Vygotsky's theory of scientific concepts and connectionist teaching in mathematics

UoM administered thesis: Unknown

Abstract

This thesis can be described in various terms. It is a translation of Vygotsky's theory of scientific concepts, in reality a theory of development, into a theory of mathematics teaching and learning. It is a theorisation, and development, of connectionist pedagogy in mathematics (a relatively underdeveloped, yet exemplary, amalgam of various reform/progressive /meaningful approaches to teaching). And, it is an investigation of the elements and processes involved in mathematical concept development, and the mediating role which classroom tasks can play. Alongside this, these understandings are embedded within a wider understanding of society, schooling, mathematics and mathematics teaching which help explain the current dominant practice in the classroom, and in doing so add to the understandings already described. In sum, the thesis therefore represents the beginnings of a systematic Marxist perspective of mathematics education which can cohere analysis at the multiple levels of society, schooling, classroom teaching and learning, and individual concept development. As such it is also, as should always be the case with Marxist perspectives, a guide to action for critical mathematics educators.The thesis begins with context, motivation and strategy, an overview of relevant literature, and an explanation of the methodology and methods used within. The relationship between Vygotsky's theory of concept development and connectionist teaching is then outlined and developed. The wider societal perspective follows, with an emphasis on generalised commodity production as the key shaper of schools and classrooms. Both of these themes are then developed in relation to the example of vocational mathematics, both providing evidence of the existence and nature of scientific activity and concepts, and connecting their absence to the obstacles related in the previous section. The thesis continues by exploring a pedagogical development based on Vygotsky's theory, looking at the explicit problematising of generalisation, and analysing classroom dialogue in relation to this. In the other direction, a theoretical development is then made, following an illustration of the pedagogical and theoretical framework through the development of a particular concept. Finally, conclusions are drawn and future work outlined.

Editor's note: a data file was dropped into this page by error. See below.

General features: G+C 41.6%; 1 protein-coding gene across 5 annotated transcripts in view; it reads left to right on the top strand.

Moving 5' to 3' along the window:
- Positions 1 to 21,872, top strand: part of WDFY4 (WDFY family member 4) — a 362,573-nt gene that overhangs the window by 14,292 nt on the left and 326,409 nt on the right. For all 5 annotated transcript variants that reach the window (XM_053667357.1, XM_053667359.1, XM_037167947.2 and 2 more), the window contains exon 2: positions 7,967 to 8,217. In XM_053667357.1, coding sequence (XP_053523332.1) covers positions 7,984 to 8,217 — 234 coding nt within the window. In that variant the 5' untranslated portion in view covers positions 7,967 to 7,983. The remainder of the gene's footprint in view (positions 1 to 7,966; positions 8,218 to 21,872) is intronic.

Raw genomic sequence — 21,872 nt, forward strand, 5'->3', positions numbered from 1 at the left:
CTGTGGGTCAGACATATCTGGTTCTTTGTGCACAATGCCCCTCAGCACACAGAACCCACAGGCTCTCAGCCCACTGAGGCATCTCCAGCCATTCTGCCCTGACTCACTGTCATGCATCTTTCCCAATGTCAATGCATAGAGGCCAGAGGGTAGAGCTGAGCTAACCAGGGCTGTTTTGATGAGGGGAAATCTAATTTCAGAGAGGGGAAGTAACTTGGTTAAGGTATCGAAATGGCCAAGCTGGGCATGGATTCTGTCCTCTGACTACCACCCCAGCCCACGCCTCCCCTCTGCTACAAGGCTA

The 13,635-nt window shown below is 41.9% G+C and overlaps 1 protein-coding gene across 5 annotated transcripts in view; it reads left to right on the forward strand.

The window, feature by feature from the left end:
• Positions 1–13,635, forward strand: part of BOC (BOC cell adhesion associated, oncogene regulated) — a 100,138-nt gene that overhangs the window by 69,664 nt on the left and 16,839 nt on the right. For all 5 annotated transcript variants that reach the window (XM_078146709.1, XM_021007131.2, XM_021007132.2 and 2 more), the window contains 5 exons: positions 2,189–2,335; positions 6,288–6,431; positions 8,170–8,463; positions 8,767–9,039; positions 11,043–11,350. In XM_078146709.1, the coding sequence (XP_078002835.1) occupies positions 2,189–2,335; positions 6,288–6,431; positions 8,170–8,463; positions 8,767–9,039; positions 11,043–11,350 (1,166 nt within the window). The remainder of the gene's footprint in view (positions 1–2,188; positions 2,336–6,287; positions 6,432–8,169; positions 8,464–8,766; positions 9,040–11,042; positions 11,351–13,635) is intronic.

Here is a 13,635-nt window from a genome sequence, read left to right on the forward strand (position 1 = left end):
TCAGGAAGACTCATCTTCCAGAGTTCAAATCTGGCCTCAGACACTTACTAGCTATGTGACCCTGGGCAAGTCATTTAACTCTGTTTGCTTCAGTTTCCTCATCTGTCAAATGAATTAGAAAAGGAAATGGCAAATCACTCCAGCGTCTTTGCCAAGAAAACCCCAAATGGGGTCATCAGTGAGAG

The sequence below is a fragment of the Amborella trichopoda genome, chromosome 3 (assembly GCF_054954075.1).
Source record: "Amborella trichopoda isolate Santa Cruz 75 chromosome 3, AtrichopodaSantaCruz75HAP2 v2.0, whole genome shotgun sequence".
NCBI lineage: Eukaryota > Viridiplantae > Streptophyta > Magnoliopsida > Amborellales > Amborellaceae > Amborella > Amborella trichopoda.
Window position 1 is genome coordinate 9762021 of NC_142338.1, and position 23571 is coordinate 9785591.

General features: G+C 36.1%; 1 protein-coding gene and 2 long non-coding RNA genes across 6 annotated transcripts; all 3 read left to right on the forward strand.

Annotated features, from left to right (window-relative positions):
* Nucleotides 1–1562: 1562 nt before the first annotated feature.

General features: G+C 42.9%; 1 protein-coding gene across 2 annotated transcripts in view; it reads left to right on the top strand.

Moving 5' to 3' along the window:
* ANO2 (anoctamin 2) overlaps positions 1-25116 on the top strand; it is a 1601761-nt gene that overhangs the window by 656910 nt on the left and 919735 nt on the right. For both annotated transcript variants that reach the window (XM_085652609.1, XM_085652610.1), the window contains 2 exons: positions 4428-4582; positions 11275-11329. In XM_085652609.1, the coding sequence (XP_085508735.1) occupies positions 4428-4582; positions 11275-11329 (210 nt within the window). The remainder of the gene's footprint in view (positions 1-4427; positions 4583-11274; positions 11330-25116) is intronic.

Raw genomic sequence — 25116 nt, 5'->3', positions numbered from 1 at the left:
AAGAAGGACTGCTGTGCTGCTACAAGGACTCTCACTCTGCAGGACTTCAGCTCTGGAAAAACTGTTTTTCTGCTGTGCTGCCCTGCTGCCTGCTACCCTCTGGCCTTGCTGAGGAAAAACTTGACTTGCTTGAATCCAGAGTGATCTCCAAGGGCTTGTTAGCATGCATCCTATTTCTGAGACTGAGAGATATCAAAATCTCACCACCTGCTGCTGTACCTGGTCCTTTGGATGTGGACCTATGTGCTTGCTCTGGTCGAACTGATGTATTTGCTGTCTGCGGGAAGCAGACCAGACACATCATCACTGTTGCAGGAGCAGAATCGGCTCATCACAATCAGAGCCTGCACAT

Details

Original languageEnglish
Awarding Institution
Supervisors/Advisors
Award date1 Aug 2016